This article was updated at 7:46 p.m.
LAS VEGAS — ShoWest 2004 rumbled to a rousing close as studios, employing star power not seen at the confab since the ’90s, staged celeb-filled bashes promoting summer slates to star-struck exhibs.
20th Century Fox employed marquee topliners on Thursday to tubthump tentpoles such as “The Day After Tomorrow,” “I, Robot,” “Garfield” and “Alien vs. Predator.” Fox co-chairmen Jim Gianopulos and Tom Rothman showed high-decibel clips from actioners and other summer releases, interspersing promo appearances by “I, Robot” star Will Smith, “Day After” creative duo Roland Emmerich and Mark Gordon, and “Dodge Ball” topliners Vince Vaughn and Ben Stiller.
“As an actor, some of the movies you make, basically, you shouldn’t have,” Smith told a crowd dominated by appreciative exhibs. “But I feel great about this one.”
Fox also showed a work-in-progress clip from “Robots,” a computer-generated tooner in production at studio’s Blue Sky unit for a spring 2005 bow.
Specialty unit Fox Searchlight also showed trailers, teasers and scenes from 13 upcoming pics.
“We’re the low-budget division, so it’s a different kind of reel,” Searchlight distribution prexy Steve Gilula said in introducing the “eclectic” mix of dramas and laffers.
A comical teaser for Alexander Payne’s “Sideways” prompted the most buzz afterward, in part because of the brevity of the scene presented — a naked man chasing Paul Giamatti into a waiting auto.
Paramount threw a particularly talent-heavy event the previous night, featuring more than two dozen cast members from 10 upcoming releases lined up on a ballroom stage in front of a giant Par logo. The effect was of movie gods descended from Olympus, with the audience cheering as each emerged from behind the Paramount mountain and again throughout the 40-minute show reel of upcoming studio releases.
Among the spotlighted films and their stars were “The Manchurian Candidate” (Denzel Washington, Meryl Streep and Liev Schreiber), “Sky Captain and the World of Tomorrow” (Jude Law and Gwyneth Paltrow) and “The Weather Man” (Nicolas Cage and Michael Caine).
The costs of private jets to fly in the phalanx of talent alone was surely enormous, with one exec from a rival studio estimating Par likely spent upward of $5 million for the lavish affair. No-holds-barred promo expenditure comes as Par attempts to burnish its recently tarnished rep. Studio hopes box office success with upcoming releases will extinguish the memory of their much-discussed string of theatrical misfires.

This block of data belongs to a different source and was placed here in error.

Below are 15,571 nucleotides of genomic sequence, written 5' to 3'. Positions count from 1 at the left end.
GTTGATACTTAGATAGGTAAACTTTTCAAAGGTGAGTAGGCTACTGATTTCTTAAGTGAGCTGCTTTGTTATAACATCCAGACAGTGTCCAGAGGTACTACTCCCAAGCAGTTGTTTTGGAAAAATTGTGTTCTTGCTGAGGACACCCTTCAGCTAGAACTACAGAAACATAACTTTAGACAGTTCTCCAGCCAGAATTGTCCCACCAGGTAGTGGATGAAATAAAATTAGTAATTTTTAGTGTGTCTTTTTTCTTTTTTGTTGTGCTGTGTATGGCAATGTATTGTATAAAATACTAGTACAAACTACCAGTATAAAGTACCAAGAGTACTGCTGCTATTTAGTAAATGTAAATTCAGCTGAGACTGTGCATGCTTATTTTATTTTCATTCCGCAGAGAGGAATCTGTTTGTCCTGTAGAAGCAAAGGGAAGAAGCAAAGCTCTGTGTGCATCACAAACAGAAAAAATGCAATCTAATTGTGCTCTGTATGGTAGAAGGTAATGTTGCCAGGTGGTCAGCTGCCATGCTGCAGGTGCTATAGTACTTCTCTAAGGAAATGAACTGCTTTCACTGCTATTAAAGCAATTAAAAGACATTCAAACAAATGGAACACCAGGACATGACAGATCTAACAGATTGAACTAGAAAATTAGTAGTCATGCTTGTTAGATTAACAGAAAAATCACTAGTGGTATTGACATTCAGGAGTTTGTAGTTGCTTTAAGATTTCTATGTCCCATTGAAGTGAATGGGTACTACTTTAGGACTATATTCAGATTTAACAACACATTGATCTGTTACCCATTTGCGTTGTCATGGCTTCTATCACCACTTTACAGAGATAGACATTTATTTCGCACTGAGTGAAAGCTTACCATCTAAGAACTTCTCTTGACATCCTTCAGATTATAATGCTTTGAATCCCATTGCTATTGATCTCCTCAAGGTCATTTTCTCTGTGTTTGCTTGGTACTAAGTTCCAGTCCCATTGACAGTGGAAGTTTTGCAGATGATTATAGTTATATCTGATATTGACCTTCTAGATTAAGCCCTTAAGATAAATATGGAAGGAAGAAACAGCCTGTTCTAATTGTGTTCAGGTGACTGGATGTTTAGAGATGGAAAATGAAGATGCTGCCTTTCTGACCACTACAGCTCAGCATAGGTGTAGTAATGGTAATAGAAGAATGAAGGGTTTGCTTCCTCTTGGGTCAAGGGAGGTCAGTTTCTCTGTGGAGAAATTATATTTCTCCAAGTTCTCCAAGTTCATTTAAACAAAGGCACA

Sony brought topliners Tobey Maguire and Kirsten Dunst and helmer Sam Raimi to its Wednesday night presentation of a 13-minute clip from “Spider-Man 2.” Studio chief Amy Pascal and other brass were also on hand for the colorful event, featuring Spidey-costumed acrobats in a web-strewn hotel theater.
Sony, which also unveiled a new “Spidey 2” trailer, announced pic’s accelerated bow on June 30 instead of July 2 (Daily Variety, March 25). Studio also confirmed plans to lens a second web-slinger sequel, skedding the release of “Spider-Man 3” for May 4, 2007.
DreamWorks partnered with electronic cinema proponent DLP Cinema to present a behind-the-scenes look into digital filmmaking Thursday. “Shrek 2” helmer Kelly Asbury was on hand to discuss digital production on the highly anticipated summer tooner.
Featured screenings during ShoWest’s four-day run — concluded with an awards gala Thursday night –included actioner “The Punisher” from Lions Gate and Marvel Studios; family fantasy “Ella Enchanted” from Miramax, with pic star Anne Hathaway and helmer Tommy O’Haver attending a Tuesday distrib-sponsored dinner; and lit-adaptation “The Notebook” from New Line, which hosted a tea reception beforehand.
ShoWest, which followed the Academy Awards for the first time this year, marked a 9% uptick in attendance for confab’s 30th anniversary.
The annual convention for exhibs and distribs drew an estimated 2,700 fully paid registrants, up from 2,470 at ShoWest 2003, organizers said. Exhibit-floor participation was also up — at 495 booths compared with a year-earlier 470.
“We’re happy with the figures, considering the industry consolidation there has been,” said Robert Sunshine, co-managing director of ShoWest.
“What was really great was that we got the studios to come back this year,” Sunshine added. “It was a throwback to the late ’90s. We hadn’t had a dinner like Paramount put on for a long time.”
Indeed, exhibs on hand seemed to welcome the return to a more celeb-oriented format.
“Things were much better than last year,” said Chuck Blodgett, manager of a three-screen theater in Rawlins, Wyo. “Except for Adam Sandler stopping by to say hi to us, there was no one there last year.”
(Barbara Scherzer contributed to this report.)